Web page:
Launching his report, which follows a 12-month review involving consultations with 60,000 patients and staff, he stressed how important quality of care was in the NHS, wherever and however patients accessed it.
He said: "This is about giving more clout to patients, more say to patients.
"By measuring quality across the service and publishing that information for the first time, both staff and patients can work together to make better informed choices about their care."
Health Secretary Alan Johnson told the Commons: "We must have an unwavering, unrelenting focus on quality."
And he said there was an aim to bring "clarity to quality" and streamline the "morass" of existing standards.
How patients' assessment of quality of care is measured has still to be decided, but it is likely to have a major impact on how much money an NHS organisation receives.
For example, quality-linked funding could make up between £7-9m of the average district general hospital's budget of around £250m within a few years.
Information on the quality of a local hospital or GP practice's care will also be available on the NHS Choices website, and on clinical "dashboards".
One existing example in a London A&E displays regularly updated details of how soon patients are seen, assessed and get test results and about patient satisfaction.
Lord Darzi also published a draft constitution setting out, for the first time, the rights of patients.
In place of vision, we get another list of initiatives: some old, some new, some borrowed, quite a lot of them blue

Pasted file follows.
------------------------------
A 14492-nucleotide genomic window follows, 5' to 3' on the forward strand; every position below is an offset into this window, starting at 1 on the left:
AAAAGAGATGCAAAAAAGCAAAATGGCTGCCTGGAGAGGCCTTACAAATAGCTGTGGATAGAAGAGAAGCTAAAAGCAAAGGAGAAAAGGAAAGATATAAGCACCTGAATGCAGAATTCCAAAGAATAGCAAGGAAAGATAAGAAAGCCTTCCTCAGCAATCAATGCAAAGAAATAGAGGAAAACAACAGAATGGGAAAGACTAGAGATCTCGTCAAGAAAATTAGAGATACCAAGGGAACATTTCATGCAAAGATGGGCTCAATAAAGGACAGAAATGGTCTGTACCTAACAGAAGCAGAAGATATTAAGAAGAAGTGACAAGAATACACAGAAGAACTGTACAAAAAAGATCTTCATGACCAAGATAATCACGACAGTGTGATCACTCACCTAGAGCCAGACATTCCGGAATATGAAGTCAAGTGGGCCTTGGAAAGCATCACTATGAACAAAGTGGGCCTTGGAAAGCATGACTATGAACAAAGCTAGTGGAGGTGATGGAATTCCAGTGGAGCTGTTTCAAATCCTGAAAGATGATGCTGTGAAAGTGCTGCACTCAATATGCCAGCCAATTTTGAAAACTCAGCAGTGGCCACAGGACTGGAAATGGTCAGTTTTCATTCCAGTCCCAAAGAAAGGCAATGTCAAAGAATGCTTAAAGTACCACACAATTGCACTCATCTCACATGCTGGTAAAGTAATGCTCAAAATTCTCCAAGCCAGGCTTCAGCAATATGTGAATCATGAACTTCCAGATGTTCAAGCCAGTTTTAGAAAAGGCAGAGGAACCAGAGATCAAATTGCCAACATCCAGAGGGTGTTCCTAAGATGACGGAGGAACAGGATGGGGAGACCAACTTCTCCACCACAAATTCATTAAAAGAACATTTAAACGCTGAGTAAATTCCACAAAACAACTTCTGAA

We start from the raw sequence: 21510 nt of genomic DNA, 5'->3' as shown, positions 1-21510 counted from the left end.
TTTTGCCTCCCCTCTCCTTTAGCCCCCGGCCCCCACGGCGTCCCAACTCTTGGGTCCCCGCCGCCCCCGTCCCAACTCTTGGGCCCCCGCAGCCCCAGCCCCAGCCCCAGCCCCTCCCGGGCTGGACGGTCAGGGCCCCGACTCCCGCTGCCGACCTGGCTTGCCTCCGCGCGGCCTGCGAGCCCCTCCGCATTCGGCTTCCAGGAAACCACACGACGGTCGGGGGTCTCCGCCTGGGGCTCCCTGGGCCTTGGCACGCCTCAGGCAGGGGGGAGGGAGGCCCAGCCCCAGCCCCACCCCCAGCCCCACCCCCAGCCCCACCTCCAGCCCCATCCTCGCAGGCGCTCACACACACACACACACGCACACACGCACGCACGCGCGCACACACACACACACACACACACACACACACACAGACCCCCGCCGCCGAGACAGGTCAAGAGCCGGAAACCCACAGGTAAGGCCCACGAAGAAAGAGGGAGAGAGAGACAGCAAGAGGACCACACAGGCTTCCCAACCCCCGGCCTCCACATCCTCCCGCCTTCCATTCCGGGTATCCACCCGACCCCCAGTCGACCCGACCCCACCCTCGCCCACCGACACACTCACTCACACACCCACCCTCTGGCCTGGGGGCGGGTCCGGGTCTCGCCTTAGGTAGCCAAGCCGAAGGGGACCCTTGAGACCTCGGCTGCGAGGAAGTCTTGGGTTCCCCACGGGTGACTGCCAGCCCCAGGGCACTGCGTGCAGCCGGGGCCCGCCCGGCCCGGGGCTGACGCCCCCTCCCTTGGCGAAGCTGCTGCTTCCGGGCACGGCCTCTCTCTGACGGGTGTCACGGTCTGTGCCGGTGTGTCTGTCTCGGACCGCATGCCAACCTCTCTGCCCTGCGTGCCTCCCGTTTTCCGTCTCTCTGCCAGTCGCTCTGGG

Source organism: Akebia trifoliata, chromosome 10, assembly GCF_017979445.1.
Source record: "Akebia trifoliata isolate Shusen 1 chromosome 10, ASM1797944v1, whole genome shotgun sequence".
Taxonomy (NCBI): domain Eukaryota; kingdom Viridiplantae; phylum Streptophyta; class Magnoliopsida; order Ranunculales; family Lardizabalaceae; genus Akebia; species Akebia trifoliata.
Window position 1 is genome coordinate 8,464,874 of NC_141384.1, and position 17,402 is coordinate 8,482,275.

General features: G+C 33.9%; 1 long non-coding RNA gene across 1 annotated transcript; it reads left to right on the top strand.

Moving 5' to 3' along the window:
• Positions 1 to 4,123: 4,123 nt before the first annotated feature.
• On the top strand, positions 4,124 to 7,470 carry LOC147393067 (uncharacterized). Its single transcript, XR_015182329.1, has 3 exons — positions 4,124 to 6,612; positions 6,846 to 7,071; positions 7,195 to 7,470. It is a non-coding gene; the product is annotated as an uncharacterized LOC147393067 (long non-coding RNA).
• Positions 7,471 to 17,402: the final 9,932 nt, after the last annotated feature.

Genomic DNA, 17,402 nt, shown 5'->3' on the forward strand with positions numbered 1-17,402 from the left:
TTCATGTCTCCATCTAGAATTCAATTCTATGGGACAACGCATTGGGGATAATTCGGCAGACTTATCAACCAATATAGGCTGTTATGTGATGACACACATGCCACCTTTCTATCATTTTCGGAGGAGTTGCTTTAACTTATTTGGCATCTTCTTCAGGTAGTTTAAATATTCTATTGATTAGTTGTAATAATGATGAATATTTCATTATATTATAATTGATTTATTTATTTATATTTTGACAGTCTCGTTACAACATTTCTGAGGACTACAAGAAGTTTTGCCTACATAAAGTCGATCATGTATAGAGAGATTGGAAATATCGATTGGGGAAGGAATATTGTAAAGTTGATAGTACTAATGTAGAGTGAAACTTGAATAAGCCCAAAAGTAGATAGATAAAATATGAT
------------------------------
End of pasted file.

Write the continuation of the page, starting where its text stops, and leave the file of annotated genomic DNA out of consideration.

One of those rights is to all drugs and treatments approved by the National Institute for health and Clinical Excellence (NICE), and for new drugs to be appraised much faster, so decisions are issued within a few months.
In an earlier report, he proposed 150 GP-led health centres would be introduced across England, open 8am to 8pm, seven days a week.
These have been opposed by doctors' leaders who fear they will harm existing primary care provision.
This final report goes further in changing how GPs work, proposing to remove a minimum income guarantee for practices and linking funding to easy access and high quality care.
It also gives patients greater choice over which GP practice they use, extending 'catchment' areas, changing funding arrangements for new patients and offering more information about practices' services.
Patients will also have the right to express a preference for which GP they see within a practice - a choice with which the practice must try to comply.
Lord Darzi's review also says all 15 million patients with long-term conditions will be given a personal care plan, and 5,000 of them will pilot new personal budgets.
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A campaign urging people aged 40-74 to have their blood pressure and cholesterol checked will also be launched.
There will also be a review of doctors' training, focusing on their first two years after medical school.
But Andrew Lansley, the Shadow Health Secretary, warned the government had spurned an opportunity to create an NHS which was genuinely patient centred and evidence based, in favour of a system that continued to be very much bureaucractic and "top down".
"In place of vision, we get another list of initiatives: some old, some new, some borrowed, quite a lot of them blue."
And Liberal Democrat health spokesman Norman Lamb said: "This statement smacks of a motherhood and apple pie prescription for the NHS, filled with inevitable New Labour jargon such as the "clinical dashboard".
"When the dust settles people will see that little has changed and that the system of command and control diktat by Whitehall lives on."
The Darzi recommendations apply only to England. Northern Ireland has not been carrying out any similar review, while Wales is carrying out a consultation on reorganisation and Scotland published a public health plan in December.
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